A TV 'docu-soap' on the extracurricular antics of chalet staff led to the creation of a website offering the real lowdown on ski-season work. Stephen Wood logs on to Natives.co.uk

You may remember War and Piste, the six-part BBC TV series about ski-resort staff shown in 1998. If not, the description of the episode "It's our last night, Pooh", to be shown at 12.30pm on 30 November on cable-channel UK Horizons, will give you something of its flavour. In this part of the documentary on "the exploits of British chalet staff in the fashionable French ski resort... the winter season draws to a close; chalet girl Katrina falls out with her assistant Camilla; Scott and Fraser are caught short; and Emma is back with a new man in tow", the television channel promises.

The success of the series when first broadcast was such that in a news report on a fatal avalanche in February 1999 it served as a reference point for TV viewers: the avalanche was said to have occurred "near the French resort of Val d'Isère, setting of the BBC fly-on-the-wall documentary War and Piste". Despite its popularity, however, the TV series did no favours to the tour operator featured, nor - at least as far as skiers were concerned - to the chalet staff. As you may have surmised from the programme synopsis above, the programmes focused on the staff's extra-curricular activities, not the discharge of their duties towards the paying guests. But War and Piste did have a spin-off benefit for staff in ski resorts. It indirectly led to the creation of www.natives.co.uk, "The season workers' website".

At the end of 1998, Iain Martin was made redundant from a travel company. With time on his hands, he decided to pursue an idea that had developed during his six winter seasons in the Alps: to create a club for season workers. "I had been thinking about the set-up costs when my brother said, 'Why don't you do it on the internet?' My mum gave me a computer; I went to the library and taught myself how to create web pages, something of which I'm very proud; and the site went live in April 1999."

Martin was concerned that documentaries such as War and Piste - it wasn't the only one then, and summer-holiday reps have since become a staple of popular TV programming - "misrepresented what season work was like, because it just seemed to involve partying and dossing". So one purpose of Natives was "to help would-be staff to understand what's really involved"; the second was "to draw together those who had done a season. In that respect it was like the Friends Reunited site - but seasonworkersreunited was too long for a domain name."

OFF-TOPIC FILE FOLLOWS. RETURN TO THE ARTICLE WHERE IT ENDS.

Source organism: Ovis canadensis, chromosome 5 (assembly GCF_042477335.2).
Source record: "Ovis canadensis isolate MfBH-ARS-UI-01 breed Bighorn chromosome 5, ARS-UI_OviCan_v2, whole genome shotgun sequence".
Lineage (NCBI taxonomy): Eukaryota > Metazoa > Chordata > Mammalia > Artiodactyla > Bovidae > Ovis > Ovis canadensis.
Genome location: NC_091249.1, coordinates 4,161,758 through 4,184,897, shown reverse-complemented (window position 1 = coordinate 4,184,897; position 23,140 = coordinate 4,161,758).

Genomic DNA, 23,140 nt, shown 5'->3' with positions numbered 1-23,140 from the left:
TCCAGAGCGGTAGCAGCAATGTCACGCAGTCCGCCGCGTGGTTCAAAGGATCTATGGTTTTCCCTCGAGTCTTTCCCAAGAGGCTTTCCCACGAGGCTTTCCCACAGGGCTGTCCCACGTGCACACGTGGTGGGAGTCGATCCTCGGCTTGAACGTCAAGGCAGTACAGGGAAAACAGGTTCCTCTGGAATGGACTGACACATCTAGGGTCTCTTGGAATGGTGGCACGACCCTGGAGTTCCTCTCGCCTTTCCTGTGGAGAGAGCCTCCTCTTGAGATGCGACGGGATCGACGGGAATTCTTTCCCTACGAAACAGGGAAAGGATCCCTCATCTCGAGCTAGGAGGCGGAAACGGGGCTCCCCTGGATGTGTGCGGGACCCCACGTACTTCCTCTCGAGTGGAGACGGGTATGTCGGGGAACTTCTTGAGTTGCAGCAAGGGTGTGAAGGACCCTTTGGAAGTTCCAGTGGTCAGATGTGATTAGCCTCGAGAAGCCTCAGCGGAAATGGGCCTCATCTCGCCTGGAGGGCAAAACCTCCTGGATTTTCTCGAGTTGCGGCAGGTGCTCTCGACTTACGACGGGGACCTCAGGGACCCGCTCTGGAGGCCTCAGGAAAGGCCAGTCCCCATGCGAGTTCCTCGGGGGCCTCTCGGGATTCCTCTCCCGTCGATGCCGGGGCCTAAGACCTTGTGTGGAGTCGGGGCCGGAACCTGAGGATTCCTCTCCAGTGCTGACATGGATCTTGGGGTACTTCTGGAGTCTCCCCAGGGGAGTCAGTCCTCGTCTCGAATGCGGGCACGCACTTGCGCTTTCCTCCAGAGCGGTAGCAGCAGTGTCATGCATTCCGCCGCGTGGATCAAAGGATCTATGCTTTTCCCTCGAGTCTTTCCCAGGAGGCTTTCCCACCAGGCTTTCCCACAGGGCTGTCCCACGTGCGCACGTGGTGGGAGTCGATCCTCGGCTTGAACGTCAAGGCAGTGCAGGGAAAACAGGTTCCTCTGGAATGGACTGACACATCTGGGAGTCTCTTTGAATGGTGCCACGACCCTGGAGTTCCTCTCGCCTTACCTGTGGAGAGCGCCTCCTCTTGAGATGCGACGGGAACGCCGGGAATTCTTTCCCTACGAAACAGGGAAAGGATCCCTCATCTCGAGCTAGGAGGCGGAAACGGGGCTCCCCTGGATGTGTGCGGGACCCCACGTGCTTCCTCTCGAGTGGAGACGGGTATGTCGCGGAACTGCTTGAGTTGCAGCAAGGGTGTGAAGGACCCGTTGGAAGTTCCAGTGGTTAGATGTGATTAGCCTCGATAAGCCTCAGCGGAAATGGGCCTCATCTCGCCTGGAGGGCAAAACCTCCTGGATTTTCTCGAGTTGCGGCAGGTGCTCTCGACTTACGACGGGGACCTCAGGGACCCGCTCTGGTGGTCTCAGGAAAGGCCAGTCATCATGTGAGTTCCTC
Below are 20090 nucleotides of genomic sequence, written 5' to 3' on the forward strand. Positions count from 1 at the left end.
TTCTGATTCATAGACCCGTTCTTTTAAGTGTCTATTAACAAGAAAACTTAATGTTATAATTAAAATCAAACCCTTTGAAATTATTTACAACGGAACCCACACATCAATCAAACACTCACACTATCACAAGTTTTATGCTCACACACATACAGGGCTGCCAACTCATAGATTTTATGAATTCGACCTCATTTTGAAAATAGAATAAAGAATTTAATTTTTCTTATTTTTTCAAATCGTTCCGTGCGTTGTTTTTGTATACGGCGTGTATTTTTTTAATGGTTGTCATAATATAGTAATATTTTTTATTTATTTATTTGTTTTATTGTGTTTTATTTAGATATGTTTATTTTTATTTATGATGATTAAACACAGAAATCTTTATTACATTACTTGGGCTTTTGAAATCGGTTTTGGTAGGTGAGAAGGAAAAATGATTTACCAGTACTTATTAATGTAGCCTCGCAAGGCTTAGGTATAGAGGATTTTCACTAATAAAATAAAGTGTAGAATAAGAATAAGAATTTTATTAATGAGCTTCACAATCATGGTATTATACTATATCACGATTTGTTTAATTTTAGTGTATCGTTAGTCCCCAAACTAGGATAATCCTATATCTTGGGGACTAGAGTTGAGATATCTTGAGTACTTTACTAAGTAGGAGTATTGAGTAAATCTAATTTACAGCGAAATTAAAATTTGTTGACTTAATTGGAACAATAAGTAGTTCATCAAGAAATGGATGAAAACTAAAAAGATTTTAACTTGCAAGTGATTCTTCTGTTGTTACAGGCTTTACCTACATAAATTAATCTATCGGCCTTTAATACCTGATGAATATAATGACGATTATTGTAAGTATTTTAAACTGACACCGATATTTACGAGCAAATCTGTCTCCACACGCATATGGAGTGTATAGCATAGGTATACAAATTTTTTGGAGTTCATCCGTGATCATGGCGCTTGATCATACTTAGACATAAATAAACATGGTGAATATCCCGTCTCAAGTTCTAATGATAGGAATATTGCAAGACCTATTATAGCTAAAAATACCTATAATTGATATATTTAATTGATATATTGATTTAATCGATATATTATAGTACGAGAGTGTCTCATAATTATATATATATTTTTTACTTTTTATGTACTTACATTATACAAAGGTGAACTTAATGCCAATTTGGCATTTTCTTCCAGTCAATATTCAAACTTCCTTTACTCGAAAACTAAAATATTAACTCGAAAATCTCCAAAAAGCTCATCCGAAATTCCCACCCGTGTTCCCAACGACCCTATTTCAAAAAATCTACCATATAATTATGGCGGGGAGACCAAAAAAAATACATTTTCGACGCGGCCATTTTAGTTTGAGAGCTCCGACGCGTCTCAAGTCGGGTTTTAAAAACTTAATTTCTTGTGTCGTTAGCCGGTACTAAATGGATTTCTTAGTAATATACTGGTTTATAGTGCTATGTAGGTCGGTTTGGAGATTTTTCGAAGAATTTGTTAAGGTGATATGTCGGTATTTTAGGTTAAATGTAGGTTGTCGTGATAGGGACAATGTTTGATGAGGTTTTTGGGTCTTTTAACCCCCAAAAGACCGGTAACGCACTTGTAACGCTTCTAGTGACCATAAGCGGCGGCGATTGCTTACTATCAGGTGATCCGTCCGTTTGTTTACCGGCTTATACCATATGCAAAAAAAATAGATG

For potential season workers, the Natives site offers practical information on resorts; advice on job-interview techniques and the coolest winter sports brands (Burton and Salomon, apparently); survival tips; recipes (Toblerone mousse, for example, whose ingredients are a large Toblerone and a carton of cream); and the "Best of Times, Worst of Times" pages; tales from the coal face of winter-season work, "which give visitors to the site a better idea of what it's like than anything else," says Martin. Much of this material (though not the complexities of whipping, melting and stirring involved in making Toblerone mousse) also appears in the book The Natives Guide to Working in Ski Resorts (£8.99). Finally, Natives conducts five-day courses in running a chalet and cookery.

For members of the club (for which registration is required, but no fee) there are events, discounts with the new "club card", the first Natives holiday and several branded products sold from the site, including an apron.

Martin watches site visits closely. "We now have 70-80,000 different computers accessing the site per month, 30 per cent up on last year - which is very good for a five-year-old company," he says. "Natives has become quite a robust business, with a six-figure turnover and three full-time and two part-time staff at this time of year." It was when studying "hits" in the early days that he noticed how many users were going to the ski jobs page. "So I offered free listings to employers - until I thought to myself, 'Why am I doing this for nothing?' Charges for job ads were the first source of revenue, and since then we've added income from clothing and the book, and from affiliates such as an insurance company."